A team of researchers at Washington University have developed and optimized highly potent PET imaging probes which are specific for the misfolded protein that is the hallmark of Parkinson’s disease and related disorders. This family of molecules was designed based on structure activity relationship analysis to quantify alpha-synuclein aggregation in the brain and provide an objective method for identifying patients with early stage disease. The resulting compounds have a high affinity for alpha-synuclein but do not bind to similar misfolded proteins found in Alzheimer’s disease (amyloid, tau). The imaging agents could also be used to diagnose other synucleinopathies such as dementia with Lewy bodies (DLB) and multiple system atrophy (MSA). These probes could be used by physicians or in clinical trials for early stage diagnosis/identification as well as monitoring disease progression and response to therapy.
Stage of Research
- In vitro binding – The inventors initially identified several first generation compounds with high specificity and affinity (Ki < 100 nM) for alpha-synuclein. This was further confirmed by ex vitro autoradiography.
- Optimization – The inventors further optimized the agents and have identified a lead compound with Ki <10nM
- In vivo –MicroPET studies in nonhuman primate showing the lead compounds can penetrate the blood brain barrier and have high cortical uptake withfavorable pharmacokinetics in the brain. Human studies planned.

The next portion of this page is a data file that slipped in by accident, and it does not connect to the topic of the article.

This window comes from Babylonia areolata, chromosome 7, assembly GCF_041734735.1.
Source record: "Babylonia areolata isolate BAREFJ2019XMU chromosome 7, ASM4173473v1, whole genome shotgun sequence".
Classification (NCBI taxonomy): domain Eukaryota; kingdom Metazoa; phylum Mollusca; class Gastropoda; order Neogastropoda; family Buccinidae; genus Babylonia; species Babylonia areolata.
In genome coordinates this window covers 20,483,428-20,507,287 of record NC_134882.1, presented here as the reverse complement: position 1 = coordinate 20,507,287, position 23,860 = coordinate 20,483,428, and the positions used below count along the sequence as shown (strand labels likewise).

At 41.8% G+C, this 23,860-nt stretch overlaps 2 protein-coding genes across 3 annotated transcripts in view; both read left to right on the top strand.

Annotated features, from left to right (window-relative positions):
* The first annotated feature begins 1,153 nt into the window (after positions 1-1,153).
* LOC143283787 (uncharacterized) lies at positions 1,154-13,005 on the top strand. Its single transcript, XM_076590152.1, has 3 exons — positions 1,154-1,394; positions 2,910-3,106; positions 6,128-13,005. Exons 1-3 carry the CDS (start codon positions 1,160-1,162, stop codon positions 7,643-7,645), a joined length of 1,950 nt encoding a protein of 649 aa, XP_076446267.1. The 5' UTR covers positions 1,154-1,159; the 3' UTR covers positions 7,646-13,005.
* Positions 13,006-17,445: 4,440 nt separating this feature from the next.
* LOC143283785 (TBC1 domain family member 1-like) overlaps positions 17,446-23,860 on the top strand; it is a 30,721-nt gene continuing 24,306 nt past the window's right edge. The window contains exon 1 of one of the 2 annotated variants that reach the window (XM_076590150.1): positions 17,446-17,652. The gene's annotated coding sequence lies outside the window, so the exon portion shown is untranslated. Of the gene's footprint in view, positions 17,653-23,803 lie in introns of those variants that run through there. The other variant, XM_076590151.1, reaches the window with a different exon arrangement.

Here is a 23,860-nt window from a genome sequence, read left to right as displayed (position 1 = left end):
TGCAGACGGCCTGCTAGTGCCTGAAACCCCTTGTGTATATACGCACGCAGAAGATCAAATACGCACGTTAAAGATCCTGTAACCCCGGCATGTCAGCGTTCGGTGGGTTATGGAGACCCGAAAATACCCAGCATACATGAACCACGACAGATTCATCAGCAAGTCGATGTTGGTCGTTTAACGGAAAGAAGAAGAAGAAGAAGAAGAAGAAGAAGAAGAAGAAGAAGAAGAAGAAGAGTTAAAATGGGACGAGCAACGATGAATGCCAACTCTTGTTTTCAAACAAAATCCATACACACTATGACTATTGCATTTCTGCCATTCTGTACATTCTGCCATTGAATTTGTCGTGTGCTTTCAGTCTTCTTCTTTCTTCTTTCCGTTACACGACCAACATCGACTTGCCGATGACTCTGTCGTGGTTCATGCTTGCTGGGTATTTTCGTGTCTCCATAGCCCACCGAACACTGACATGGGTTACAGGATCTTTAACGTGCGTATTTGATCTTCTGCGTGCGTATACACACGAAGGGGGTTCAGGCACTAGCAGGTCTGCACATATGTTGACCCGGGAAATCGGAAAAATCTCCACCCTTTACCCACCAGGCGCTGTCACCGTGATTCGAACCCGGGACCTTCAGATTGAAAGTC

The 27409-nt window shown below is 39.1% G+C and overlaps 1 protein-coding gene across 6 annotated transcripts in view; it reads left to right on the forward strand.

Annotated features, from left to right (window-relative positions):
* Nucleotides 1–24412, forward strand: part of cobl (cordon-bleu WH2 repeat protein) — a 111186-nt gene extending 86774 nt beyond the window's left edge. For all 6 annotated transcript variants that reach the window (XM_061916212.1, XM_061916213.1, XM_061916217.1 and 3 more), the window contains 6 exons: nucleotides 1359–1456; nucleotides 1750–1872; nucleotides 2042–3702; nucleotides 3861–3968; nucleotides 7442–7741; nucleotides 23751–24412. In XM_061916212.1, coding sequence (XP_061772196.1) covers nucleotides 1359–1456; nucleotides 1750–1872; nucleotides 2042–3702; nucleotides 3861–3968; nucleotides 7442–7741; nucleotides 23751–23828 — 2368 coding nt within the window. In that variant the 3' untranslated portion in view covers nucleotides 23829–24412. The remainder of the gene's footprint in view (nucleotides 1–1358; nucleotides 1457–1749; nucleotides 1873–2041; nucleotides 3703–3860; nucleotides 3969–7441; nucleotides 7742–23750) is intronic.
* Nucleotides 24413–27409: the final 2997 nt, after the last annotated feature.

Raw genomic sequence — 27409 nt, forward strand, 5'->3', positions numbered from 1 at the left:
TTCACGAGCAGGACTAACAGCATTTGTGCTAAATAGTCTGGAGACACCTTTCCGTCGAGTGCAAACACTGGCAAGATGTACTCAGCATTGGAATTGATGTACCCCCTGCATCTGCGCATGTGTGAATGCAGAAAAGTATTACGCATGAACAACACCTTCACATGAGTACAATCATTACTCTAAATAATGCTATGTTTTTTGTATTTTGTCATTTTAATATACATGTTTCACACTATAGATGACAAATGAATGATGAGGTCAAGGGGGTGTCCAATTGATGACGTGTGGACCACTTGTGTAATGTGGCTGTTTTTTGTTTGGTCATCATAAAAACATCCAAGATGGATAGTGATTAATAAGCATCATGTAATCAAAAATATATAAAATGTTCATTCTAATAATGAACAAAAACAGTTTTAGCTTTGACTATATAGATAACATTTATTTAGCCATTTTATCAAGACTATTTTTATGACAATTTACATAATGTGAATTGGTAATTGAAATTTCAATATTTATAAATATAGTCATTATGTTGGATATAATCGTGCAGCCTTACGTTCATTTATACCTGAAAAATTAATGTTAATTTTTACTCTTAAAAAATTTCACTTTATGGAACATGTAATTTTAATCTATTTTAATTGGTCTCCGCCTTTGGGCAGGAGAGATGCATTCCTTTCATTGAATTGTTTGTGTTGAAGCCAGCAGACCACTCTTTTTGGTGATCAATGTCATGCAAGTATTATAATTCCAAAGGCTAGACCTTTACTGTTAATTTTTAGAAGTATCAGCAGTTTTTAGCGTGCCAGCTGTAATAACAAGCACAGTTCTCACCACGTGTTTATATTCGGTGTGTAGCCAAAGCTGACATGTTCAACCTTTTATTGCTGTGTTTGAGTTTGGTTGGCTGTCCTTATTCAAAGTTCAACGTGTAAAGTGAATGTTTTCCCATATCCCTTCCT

- PET imaging of alpha-synuclein – radiolabeled probes to quantify the level and distribution of aggregated protein in patients with Parkinson’s disease, DLB or MSA; end user applications include:
- clinical trials – patient selection and surrogate marker for efficacy
- monitoring – tracking disease progression and response to therapy
- diagnostics – objective early stage disease detection
- Specific – binds alpha-synuclein but does not bind amyloid or tau fibrils and other markers of Alzheimer’s disease
- High affinity binding – optimized compound with Ki < 10 nM
- Quantitative marker for monitoring and early diagnosis:
- could be used to quantify aggregated protein
- could lead to early treatment which could slow disease progression
- Yue, X., Dhavale, D. D., Li, J., Luo, Z., Liu, J., Yang, H., … & Tu, Z. (2018). Design, synthesis, and in vitro evaluation of quinolinyl analogues for α-synuclein aggregation. Bioorganic & medicinal chemistry letters, 28(6), 1011-1019.
- U.S. Patent Application Pending
- Related Intellectual Property: Alpha-synuclein ligands (U.S. Patent Application, Publication No. US2017189566; WUSTL Case No. T-014558)